The Santa Maria Public Works Department is exploring colorful crosswalk designs for two major intersections along Broadway in hopes of making the downtown area more pedestrian-friendly.
At a Wednesday meeting of the Downtown Revitalization Committee, city engineers highlighted different materials that could be used to revamp crosswalks and curb ramps at the Broadway and Cook Street intersection next to City Hall and the intersection of Broadway and Main Street, the latter of which city officials said is the most difficult in the city for pedestrians and bikers to cross.
The designs are intended to beautify smaller areas of downtown while the city works on meeting larger development goals outlined in the 2019 Downtown Multimodal Streetscape Concept Plan, such as the addition of street furnishings, trees, bike lanes and narrower traffic lanes.
"Before we get to those long-term goals, what is something we can do in the interim to beautify our downtown area, specifically looking at Broadway?" principal civil engineer Eric Riddiough said.
After finalizing a design and determining associated costs at a future meeting, staff plans to start construction by early summer, around the same time that Caltrans will jumpstart a $10 million pavement and curb ramp rehabilitation project along Broadway from Lakeview Road to Highway 101.
Potential designs being considered for the crosswalks include stamped and colored brick-patterned asphalt, inlaid asphalt patterns like chevrons, or thermoplastic-painted illustrations ranging from the city's ship logo to flowers to colorful swirls.
Since Caltrans owns both Broadway (Highway 135) and Main Street (Highway 166), city staff also must gain approval from Caltrans on potential designs for the intersections, according to Riddiough. However, the city will be in charge of maintaining the area.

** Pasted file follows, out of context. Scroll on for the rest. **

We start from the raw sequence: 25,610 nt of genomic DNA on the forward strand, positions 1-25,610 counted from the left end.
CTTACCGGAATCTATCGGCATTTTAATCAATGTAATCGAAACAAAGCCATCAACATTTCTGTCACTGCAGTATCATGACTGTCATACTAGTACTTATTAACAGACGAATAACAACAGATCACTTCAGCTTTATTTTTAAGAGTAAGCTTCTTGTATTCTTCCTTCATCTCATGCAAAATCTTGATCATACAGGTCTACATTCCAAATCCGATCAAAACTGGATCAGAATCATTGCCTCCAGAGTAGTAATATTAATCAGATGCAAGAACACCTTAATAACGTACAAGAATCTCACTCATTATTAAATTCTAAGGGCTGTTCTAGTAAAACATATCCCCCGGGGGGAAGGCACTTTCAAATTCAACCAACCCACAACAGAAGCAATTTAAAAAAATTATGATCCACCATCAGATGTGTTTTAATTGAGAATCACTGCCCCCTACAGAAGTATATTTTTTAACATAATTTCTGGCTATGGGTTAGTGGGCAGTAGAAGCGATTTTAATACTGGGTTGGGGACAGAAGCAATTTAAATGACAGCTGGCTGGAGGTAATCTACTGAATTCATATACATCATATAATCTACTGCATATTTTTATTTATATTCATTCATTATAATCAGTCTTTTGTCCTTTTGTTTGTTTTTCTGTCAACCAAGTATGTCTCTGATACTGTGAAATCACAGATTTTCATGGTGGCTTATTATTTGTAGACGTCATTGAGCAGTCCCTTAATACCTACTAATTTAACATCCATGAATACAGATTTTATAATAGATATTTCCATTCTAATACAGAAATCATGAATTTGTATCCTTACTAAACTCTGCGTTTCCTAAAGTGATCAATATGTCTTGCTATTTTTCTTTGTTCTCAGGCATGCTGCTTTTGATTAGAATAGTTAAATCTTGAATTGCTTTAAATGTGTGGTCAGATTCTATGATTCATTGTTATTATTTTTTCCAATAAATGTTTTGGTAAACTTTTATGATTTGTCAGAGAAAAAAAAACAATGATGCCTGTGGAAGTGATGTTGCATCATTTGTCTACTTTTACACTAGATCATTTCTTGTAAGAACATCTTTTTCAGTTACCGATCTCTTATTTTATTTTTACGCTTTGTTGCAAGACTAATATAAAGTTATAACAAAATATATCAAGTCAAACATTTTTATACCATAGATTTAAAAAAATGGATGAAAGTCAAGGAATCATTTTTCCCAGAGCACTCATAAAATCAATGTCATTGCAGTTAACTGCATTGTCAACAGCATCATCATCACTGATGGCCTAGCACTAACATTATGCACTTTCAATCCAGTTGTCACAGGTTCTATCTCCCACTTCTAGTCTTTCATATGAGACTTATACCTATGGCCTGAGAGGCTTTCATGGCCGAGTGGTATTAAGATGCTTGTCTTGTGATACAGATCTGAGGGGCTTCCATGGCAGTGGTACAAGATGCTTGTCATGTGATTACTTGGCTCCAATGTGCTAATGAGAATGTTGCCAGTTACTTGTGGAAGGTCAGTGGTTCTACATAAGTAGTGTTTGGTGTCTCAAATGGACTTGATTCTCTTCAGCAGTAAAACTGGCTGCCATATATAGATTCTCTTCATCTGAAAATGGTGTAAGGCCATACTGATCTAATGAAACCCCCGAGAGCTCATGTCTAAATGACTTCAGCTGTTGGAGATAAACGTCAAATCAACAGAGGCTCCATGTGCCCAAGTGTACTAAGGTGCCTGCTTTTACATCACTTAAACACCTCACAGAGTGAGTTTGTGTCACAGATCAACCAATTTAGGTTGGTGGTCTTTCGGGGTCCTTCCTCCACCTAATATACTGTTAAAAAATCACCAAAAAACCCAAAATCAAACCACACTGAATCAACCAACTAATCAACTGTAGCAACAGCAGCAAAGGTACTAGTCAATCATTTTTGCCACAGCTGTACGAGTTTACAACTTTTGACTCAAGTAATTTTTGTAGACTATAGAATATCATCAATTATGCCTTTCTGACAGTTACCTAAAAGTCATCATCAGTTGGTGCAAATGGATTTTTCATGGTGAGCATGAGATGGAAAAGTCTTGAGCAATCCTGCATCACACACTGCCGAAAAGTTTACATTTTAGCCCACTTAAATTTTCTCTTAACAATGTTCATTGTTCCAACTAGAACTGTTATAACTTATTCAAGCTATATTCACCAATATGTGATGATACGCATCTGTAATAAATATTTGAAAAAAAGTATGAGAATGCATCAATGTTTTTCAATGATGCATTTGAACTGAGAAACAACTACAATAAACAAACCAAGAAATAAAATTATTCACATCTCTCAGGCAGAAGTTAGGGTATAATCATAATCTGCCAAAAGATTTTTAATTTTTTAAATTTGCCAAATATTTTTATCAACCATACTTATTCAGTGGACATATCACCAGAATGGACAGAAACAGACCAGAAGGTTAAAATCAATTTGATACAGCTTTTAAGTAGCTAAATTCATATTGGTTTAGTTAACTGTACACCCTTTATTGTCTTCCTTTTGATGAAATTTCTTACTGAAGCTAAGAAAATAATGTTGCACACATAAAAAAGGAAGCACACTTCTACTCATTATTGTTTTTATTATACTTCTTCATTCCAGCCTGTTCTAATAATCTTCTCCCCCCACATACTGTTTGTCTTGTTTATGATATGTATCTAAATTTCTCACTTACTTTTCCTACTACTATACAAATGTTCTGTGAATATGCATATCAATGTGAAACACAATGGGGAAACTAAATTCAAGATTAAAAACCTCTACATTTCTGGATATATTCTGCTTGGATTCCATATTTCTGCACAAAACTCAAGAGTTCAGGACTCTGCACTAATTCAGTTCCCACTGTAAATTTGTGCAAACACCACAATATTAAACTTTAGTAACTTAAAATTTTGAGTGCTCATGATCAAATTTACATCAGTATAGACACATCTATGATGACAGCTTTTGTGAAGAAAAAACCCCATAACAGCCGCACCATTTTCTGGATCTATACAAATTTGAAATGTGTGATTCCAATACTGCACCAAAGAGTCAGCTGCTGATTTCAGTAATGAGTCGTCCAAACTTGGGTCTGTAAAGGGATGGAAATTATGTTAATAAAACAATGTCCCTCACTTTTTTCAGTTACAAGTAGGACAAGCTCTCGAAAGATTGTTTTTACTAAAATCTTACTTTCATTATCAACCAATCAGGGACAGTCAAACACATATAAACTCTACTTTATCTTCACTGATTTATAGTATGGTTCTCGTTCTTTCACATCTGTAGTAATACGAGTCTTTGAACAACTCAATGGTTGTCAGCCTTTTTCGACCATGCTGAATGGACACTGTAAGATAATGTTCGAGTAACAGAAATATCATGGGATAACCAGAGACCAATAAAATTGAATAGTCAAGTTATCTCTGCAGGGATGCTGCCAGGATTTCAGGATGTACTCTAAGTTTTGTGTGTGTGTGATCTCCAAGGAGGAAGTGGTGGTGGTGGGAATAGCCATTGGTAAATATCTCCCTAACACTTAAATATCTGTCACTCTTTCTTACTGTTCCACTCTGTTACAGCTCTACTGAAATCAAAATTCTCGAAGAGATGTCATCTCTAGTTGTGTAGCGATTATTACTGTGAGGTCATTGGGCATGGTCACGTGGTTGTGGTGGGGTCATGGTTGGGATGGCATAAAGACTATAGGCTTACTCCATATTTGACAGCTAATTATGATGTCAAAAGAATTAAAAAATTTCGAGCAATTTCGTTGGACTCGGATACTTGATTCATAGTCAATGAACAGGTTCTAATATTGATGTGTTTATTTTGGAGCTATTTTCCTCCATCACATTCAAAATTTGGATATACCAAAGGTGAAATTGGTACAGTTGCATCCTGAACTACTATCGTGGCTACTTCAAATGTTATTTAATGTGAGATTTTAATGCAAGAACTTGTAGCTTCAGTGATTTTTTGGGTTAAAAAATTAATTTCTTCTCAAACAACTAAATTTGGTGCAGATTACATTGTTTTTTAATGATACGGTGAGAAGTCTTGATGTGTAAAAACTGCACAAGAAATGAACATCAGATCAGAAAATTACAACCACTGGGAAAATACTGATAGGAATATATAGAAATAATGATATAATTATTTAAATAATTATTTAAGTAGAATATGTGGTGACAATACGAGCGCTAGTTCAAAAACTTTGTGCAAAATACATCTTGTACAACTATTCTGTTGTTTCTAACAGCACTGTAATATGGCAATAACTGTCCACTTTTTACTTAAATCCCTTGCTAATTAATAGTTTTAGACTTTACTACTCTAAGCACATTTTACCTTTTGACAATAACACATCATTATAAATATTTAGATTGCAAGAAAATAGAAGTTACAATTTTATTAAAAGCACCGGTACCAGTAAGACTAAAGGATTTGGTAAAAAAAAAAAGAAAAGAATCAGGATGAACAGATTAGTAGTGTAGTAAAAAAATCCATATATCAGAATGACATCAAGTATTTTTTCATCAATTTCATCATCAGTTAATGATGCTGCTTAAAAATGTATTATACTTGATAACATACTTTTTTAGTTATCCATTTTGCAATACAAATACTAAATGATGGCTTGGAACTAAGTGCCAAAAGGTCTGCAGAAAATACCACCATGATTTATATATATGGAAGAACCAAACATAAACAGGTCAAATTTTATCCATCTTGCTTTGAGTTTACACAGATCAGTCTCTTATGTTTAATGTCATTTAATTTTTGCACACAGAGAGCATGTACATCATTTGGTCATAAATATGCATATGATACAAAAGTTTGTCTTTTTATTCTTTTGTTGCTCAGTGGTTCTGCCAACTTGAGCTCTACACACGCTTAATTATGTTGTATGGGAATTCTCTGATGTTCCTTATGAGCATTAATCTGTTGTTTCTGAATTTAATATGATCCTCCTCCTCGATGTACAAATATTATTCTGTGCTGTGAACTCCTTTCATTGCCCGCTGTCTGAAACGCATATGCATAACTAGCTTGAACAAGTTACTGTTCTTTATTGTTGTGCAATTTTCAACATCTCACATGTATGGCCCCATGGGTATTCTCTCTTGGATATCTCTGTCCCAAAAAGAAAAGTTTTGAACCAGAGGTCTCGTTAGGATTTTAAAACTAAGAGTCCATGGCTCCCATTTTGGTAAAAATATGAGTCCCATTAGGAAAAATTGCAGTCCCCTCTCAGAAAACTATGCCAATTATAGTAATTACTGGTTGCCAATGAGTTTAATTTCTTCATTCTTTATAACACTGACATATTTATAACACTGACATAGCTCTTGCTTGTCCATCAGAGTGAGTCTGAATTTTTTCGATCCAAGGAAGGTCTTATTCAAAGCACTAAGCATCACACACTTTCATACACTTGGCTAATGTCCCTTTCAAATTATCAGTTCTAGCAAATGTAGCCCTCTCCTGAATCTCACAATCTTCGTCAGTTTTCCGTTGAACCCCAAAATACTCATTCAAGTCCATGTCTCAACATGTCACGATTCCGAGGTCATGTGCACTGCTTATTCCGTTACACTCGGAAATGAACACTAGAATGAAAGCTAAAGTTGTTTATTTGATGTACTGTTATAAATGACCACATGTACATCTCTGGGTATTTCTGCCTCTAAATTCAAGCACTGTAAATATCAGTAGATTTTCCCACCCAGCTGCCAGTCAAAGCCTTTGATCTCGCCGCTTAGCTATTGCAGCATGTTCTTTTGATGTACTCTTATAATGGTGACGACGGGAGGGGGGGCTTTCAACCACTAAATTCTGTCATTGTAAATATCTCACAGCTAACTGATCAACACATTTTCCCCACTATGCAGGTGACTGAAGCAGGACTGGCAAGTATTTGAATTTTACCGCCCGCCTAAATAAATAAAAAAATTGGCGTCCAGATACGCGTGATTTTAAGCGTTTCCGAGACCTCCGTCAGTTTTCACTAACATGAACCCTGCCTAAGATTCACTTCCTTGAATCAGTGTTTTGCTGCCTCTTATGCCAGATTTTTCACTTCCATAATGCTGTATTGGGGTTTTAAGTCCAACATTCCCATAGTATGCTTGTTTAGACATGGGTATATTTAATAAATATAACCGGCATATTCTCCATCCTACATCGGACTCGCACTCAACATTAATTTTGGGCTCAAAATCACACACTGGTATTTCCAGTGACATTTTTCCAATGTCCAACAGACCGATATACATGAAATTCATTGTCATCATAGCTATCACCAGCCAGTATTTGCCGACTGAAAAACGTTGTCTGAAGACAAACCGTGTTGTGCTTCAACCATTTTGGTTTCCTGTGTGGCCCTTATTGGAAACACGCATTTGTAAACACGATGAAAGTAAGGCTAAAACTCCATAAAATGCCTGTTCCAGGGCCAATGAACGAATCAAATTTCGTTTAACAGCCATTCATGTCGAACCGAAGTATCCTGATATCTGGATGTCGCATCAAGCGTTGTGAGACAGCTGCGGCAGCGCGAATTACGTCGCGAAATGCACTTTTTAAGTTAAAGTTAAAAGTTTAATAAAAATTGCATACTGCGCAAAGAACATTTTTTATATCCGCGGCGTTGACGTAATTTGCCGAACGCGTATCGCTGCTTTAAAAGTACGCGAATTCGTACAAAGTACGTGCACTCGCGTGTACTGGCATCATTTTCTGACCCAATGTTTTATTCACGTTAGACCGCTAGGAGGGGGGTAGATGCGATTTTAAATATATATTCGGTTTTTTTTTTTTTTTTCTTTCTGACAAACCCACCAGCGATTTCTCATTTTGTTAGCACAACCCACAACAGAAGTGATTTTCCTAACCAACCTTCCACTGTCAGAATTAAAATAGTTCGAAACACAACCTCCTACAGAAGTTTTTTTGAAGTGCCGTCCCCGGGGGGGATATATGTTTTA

"We’re still very much in the conceptual design," he said. "There’s numerous possibilities, but we want to make sure it’s something Caltrans would support, is relatively low-cost, but brings some character."
Of the three potential designs, Riddiough said thermoplastic paint is likely to need more maintenance and touch-ups than the stamped and colored or inlaid asphalt design because of the wear on the colors from high levels of pedestrian and vehicle traffic.
Rather than using thermoplastic paint on the actual crosswalk path, staff also presented the option of painting a large illustration like the city's trademark ship in the center of the intersection or close to the curb ramps. However, such ideas still are being debated with Caltrans.
Ongoing plans for downtown revitalization
In addition to working on streetscapes, the city is also in the process of developing uses for four city-owned properties along Broadway and Main Street in the heart of downtown.
The four sites, officially designated as city surplus land in June, include 1.1 acres by Perlman Park at the northeast corner of Main Street and Broadway; 0.32 acres in front of Bank of America at the southeast corner of Main Street and Broadway; 2 acres near the Fallas parking lot on the west side of Broadway; and 0.84 acres in front of the Ruffoni building at the northwest corner of Church and Lincoln streets.
In January, the city agreed to work with Santa Barbara-based developer Vernon Group on potential designs for the use of the four sites, according to a staff report. However, in compliance with the state Surplus Land Act, the city also shared a Notice of Availability with nearby agencies and housing developers in June.
"We are currently within a negotiating period, in compliance with the State’s Surplus Land Act," said Community Development Director Chuen Ng.
The act encourages the building of affordable or low-income housing on city surplus land.